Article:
The beginnings of the Japanese Gaming History

  • CULTURE
  • In a series of articles, I would like to dive into one of Japan’s greatest exports; video games. Games have a surprisingly deep history filled with creativity, lies, bravery, back-stabbing, and murder (virtually, at least). Like I said, I want to focus on Japanese game companies leading up to the actual game situation. As such, I’m going to be mostly be focusing on game consoles. Now, please don’t take this to mean that PC gaming is not as important. It’s just that most Japanese companies have focused on consoles rather than PC (so, don’t get so angry at me PC gamers).

    In the beginning…

    Japanese Gaming History1

    Gaming had its beginnings in the 1950’s. American supercomputers ran very early versions of games to run physics simulations. This would give birth to the first commercial home console the Oddysey. While the Oddysey would not prove successful one Japanese company would pick up the torch and spread the flame of home consoles throughout the world.

    Atari

    Japanese Gaming History2

    Despite the name (atari is Japanese for “to hit”) the company is not Japanese. Nolan Bushnell started the company in 1972 in California, making video game cabinets for arcades. The first big success is the ever classic Pong. They would follow it up with other classics like Breakout and many others. Arcades were a smash hit throughout America and Japan. More companies would throw their hats into the ring, including a small Kyoto-based trading card company known as Nintendo.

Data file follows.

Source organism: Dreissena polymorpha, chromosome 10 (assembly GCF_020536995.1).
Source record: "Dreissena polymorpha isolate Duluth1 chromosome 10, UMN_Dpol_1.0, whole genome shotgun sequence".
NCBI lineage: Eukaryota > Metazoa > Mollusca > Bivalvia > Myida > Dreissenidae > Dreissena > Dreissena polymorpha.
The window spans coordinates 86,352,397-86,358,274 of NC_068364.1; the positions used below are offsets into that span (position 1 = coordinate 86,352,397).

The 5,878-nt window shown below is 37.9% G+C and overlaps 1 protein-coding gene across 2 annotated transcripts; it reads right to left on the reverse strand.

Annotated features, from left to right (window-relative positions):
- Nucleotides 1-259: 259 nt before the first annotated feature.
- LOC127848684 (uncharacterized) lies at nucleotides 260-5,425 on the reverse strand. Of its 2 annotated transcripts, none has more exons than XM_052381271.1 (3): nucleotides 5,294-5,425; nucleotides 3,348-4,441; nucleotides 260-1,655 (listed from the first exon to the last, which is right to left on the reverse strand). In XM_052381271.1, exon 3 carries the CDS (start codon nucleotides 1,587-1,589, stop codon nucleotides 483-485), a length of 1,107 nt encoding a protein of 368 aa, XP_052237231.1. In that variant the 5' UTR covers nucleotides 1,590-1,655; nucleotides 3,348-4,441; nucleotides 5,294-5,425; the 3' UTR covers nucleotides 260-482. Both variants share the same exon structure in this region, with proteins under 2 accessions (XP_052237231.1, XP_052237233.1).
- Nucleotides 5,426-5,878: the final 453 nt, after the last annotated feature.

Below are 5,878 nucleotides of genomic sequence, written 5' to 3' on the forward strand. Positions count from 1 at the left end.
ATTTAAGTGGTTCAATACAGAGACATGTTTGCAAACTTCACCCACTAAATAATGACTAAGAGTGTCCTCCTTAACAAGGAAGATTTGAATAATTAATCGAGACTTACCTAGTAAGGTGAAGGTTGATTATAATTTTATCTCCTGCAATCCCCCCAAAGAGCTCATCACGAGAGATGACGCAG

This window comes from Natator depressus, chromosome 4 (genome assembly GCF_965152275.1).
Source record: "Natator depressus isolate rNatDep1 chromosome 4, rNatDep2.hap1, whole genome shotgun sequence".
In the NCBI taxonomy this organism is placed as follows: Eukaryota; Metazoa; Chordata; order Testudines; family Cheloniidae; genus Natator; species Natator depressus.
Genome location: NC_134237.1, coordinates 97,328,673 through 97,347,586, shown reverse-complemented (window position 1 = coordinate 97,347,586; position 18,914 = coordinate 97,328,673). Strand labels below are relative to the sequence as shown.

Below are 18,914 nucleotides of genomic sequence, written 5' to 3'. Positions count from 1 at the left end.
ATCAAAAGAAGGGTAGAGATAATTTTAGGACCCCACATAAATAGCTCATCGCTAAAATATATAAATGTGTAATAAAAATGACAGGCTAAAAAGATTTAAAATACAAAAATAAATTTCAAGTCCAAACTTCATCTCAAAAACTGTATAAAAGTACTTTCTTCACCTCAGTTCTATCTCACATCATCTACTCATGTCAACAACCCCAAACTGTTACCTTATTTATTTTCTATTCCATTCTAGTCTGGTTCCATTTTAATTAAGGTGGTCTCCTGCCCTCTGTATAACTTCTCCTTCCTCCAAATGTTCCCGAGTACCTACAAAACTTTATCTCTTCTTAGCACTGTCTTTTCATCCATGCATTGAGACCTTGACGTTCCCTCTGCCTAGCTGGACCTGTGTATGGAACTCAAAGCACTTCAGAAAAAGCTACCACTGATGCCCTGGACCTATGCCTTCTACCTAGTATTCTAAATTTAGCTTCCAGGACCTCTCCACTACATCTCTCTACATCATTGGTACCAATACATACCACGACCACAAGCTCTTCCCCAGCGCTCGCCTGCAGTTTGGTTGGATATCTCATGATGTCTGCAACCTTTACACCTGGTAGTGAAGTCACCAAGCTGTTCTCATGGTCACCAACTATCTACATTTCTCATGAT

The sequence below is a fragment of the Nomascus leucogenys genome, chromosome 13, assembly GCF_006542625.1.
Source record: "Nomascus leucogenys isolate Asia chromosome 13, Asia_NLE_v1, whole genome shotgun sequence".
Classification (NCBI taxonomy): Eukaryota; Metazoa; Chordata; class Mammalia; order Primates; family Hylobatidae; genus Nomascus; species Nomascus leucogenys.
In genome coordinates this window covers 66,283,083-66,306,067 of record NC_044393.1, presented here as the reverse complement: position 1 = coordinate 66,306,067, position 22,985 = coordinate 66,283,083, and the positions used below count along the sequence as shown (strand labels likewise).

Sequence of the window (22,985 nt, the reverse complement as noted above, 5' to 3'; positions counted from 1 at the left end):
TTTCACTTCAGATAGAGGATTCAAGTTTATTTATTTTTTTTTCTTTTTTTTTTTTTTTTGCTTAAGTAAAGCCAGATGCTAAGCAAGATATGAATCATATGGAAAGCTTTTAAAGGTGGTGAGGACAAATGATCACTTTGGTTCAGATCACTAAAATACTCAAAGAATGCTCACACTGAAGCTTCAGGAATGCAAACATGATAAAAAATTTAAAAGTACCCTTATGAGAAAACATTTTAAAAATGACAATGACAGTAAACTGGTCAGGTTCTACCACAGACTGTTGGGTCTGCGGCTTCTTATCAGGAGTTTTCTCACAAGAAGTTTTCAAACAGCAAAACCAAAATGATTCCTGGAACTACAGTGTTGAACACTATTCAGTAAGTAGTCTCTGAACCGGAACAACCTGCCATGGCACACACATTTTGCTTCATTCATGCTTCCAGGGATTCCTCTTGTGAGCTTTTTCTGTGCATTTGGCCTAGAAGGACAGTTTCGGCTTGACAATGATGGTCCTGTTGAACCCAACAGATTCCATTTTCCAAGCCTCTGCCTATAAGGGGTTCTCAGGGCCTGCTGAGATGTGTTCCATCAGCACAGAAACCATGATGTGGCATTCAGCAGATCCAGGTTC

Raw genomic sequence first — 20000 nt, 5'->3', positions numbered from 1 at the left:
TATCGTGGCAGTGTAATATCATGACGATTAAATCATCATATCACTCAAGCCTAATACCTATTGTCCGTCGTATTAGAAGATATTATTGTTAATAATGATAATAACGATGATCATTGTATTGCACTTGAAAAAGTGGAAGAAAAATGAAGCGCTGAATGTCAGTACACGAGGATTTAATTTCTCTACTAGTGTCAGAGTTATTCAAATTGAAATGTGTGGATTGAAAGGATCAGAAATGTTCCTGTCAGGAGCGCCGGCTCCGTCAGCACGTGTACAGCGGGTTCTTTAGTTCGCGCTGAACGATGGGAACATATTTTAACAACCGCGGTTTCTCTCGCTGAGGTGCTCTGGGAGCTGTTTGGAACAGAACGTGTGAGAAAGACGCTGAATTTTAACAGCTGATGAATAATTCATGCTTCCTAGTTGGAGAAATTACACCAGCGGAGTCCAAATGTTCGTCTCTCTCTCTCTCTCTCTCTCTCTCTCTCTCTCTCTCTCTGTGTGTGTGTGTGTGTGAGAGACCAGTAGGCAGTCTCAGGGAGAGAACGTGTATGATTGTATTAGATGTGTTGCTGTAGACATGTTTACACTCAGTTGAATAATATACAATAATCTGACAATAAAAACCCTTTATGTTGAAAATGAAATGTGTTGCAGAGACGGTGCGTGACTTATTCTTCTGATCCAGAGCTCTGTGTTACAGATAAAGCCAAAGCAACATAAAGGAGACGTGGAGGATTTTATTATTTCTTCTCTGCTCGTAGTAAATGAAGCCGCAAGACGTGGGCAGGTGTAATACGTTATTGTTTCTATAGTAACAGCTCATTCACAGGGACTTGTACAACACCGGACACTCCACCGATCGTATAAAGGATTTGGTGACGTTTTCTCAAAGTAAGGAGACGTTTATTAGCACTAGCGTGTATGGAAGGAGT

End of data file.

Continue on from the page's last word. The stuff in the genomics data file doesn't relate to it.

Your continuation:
Japanese Gaming History3

    Atari seeing the massive success of these arcades and what Magnavox was trying to do with the Oddysey, changed the face of history with the Atari 2600. This would hit a cord with households throughout America and Japan. They began by porting their popular arcade games to play at home. This was unimaginably successful, leading to a $3 billion a year business.

    The Crash of 1983

    Japanese Gaming History4

    Many companies, straining to be part of the virtual money printing machine, started to create a slew of cheap licensed games based on more popular properties, that would create a glut of low-quality games. The crowning example of this is the much-maligned ET. These games would tarnish home video games and cause a massive crash in America, and tear Atari from its place in the heavens. But, now that the American market was trashed (seemingly forever), that young trading card maker and a brave plumber would pick up where Atari left off and mark the world indelibly…